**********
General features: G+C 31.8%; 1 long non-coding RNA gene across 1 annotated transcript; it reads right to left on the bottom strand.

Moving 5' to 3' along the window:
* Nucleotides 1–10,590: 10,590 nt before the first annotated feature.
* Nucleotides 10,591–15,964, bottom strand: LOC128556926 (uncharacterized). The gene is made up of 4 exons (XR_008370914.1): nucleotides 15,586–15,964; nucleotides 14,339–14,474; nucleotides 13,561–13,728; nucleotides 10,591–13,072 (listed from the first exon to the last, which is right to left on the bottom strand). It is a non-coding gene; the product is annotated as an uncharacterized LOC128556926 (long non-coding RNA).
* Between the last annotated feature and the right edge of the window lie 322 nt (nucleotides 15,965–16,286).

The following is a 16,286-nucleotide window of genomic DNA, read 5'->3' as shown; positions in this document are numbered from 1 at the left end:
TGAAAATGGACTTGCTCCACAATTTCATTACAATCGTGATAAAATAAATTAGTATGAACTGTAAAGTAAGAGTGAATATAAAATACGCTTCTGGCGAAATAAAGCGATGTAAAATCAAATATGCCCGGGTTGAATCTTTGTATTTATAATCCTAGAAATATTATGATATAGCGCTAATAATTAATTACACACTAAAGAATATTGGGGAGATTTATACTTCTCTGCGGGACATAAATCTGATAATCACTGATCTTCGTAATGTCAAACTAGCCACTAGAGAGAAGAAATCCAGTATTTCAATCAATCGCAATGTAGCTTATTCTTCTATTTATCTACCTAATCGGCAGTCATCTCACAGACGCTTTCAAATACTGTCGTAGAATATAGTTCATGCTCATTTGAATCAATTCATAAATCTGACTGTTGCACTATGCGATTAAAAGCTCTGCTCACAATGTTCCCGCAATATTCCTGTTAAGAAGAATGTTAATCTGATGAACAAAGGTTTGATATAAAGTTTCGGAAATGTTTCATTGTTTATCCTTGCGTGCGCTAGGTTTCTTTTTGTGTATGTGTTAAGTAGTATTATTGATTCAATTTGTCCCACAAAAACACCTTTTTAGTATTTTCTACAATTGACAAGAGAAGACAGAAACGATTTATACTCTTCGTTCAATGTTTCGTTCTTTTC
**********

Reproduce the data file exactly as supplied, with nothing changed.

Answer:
General features: G+C 31.8%; 1 long non-coding RNA gene across 1 annotated transcript; it reads right to left on the bottom strand.

Moving 5' to 3' along the window:
* Nucleotides 1–10,590: 10,590 nt before the first annotated feature.
* Nucleotides 10,591–15,964, bottom strand: LOC128556926 (uncharacterized). The gene is made up of 4 exons (XR_008370914.1): nucleotides 15,586–15,964; nucleotides 14,339–14,474; nucleotides 13,561–13,728; nucleotides 10,591–13,072 (listed from the first exon to the last, which is right to left on the bottom strand). It is a non-coding gene; the product is annotated as an uncharacterized LOC128556926 (long non-coding RNA).
* Between the last annotated feature and the right edge of the window lie 322 nt (nucleotides 15,965–16,286).

The following is a 16,286-nucleotide window of genomic DNA, read 5'->3' as shown; positions in this document are numbered from 1 at the left end:
TGAAAATGGACTTGCTCCACAATTTCATTACAATCGTGATAAAATAAATTAGTATGAACTGTAAAGTAAGAGTGAATATAAAATACGCTTCTGGCGAAATAAAGCGATGTAAAATCAAATATGCCCGGGTTGAATCTTTGTATTTATAATCCTAGAAATATTATGATATAGCGCTAATAATTAATTACACACTAAAGAATATTGGGGAGATTTATACTTCTCTGCGGGACATAAATCTGATAATCACTGATCTTCGTAATGTCAAACTAGCCACTAGAGAGAAGAAATCCAGTATTTCAATCAATCGCAATGTAGCTTATTCTTCTATTTATCTACCTAATCGGCAGTCATCTCACAGACGCTTTCAAATACTGTCGTAGAATATAGTTCATGCTCATTTGAATCAATTCATAAATCTGACTGTTGCACTATGCGATTAAAAGCTCTGCTCACAATGTTCCCGCAATATTCCTGTTAAGAAGAATGTTAATCTGATGAACAAAGGTTTGATATAAAGTTTCGGAAATGTTTCATTGTTTATCCTTGCGTGCGCTAGGTTTCTTTTTGTGTATGTGTTAAGTAGTATTATTGATTCAATTTGTCCCACAAAAACACCTTTTTAGTATTTTCTACAATTGACAAGAGAAGACAGAAACGATTTATACTCTTCGTTCAATGTTTCGTTCTTTTC